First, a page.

For companies and startups in the Bitcoin space, having a name that starts or ends with affixes Bit, crypt and coin is more of a rule than an exception. itBit, Coinbase, Coindesk, BTCC, Bitpagos, Bitfury, Cryptojeweler, Cryptocoinnews and the list goes on and on.

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A moniker that follows this format easily identifies with the enthusiastic Bitcoin community, which is often the core market targeted. It goes a long way as well in marketing the Bitcoin or blockchain technology to those further away from the center of the Bitcoin ecosystem.

But is it time this changed?

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Probably, you are wondering why.

No one could give a better reason than Kiril Gantchev, Co-founder and CEO of the Bitcoin peer to peer lending platform Loanbase as he announced his company rebranding from BitLendingClub in September 2015. “Bitcoin has already secured its place in society” he had stated, “Having the protocol engraved in our company name is a bit like the dot-com companies putting “web” or “e” in front of their names (RIP to Webvan and eToys).”

Bitcoin no longer struggling for recognition

Indeed, when companies like BitLendingClub were launching, Bitcoin was still fighting to get into the mainstream. “Having a Bitcoin-related name was a testament to our enthusiasm about the protocol and our effort to grow the Bitcoin ecosystem,” Mr. Gantchev further said.

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Loanbase is not the only company that has chosen to give the notorious Bitcoin affixes its back. On October 14th, 2015, Bitreserves, a currency, stocks and precious metal exchange platform that uses the blockchain for tracking the assets and Bitcoin as a medium of exchange, became Uphold.

Anthony Watson, the company’s President and Chief Executive Officer, said in a blog post that this change was in line with their new vision of connecting the world’s fragmented financial systems in the internet of things. “Our members are no longer constrained to only using bitcoin,” he declared, “Uphold embodies our core values and is the best way we can describe our bold vision of providing accessible, equitable, free and fair financial services to everyone, everywhere - secure in the cloud, real-time on any device.”

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Of course, not everyone thinks that it is a good idea for Bitcoin brands to drop names that carry the Bitcoin DNA. Martin Tillier a financial market writer and desk trader is one of those in that school of thought. At least, in the case of Uphold, he wrote an opinion piece on Nasdaq in which he explains how its top management had never supported Bitcoin- right from the moment it set up the company as Bitreserve.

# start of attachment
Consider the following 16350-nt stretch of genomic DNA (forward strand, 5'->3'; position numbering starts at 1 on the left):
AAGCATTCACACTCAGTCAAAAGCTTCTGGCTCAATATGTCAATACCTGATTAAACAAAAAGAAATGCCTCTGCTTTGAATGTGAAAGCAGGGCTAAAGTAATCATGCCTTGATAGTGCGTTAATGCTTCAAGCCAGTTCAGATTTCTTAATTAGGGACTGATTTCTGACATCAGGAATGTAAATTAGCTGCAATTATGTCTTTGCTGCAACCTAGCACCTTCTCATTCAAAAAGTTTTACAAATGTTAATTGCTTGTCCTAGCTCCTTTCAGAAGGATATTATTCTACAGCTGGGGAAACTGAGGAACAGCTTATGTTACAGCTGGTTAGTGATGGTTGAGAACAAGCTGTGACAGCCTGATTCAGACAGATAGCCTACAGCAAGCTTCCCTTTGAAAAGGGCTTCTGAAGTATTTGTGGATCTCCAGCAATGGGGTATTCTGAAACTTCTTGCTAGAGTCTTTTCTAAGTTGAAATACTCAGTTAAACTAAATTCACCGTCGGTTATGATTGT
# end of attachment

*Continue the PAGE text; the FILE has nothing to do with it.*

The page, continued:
Bitcoin image has taken a beating

“Neither the founder of Bitreserve, Halsey Minor, nor its current CEO, Anthony Watson, are supporters of, or believers in Bitcoin,” asserts Martin Tiller, “It seems that the plan all along was to separate the blockchain from the currency and the use of the “Bit” prefix in the company’s name was all about convenience.”

Whatever the case, apart from just avoiding the affixes because Bitcoin is now mainstream or creating room for more services, this could be a strategic move for these brands to avoid the beating that Bitcoin’s image has taken from negative associations such as Silk Road and portrayal in the mainstream media as a technology that enables crime in wild west of the internet (read dark web).

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In a recent interview with Coindesk, Adam Draper, CEO of Boost VC, a firm with a lot of interest in Bitcoin startups, said that even investors are not comfortable with Bitcoin. “We use the word blockchain now,” he explained, “I say bitcoin, and they think that’s the worst thing ever. It just feels like they put up a guard. Then, I switch to blockchain and they’re very attentive and they’re very interested.”

Perhaps it is time the industry acknowledged that not every user is interested in knowing what they use is built on or how it works under the hood. After all, few internet users know what HTTP is or how VOIP works.

Do you think it is time Bitcoin brands dropped the affixes Coin, Bit and Crypto from their name?

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Image by BTC Keychain via Flickr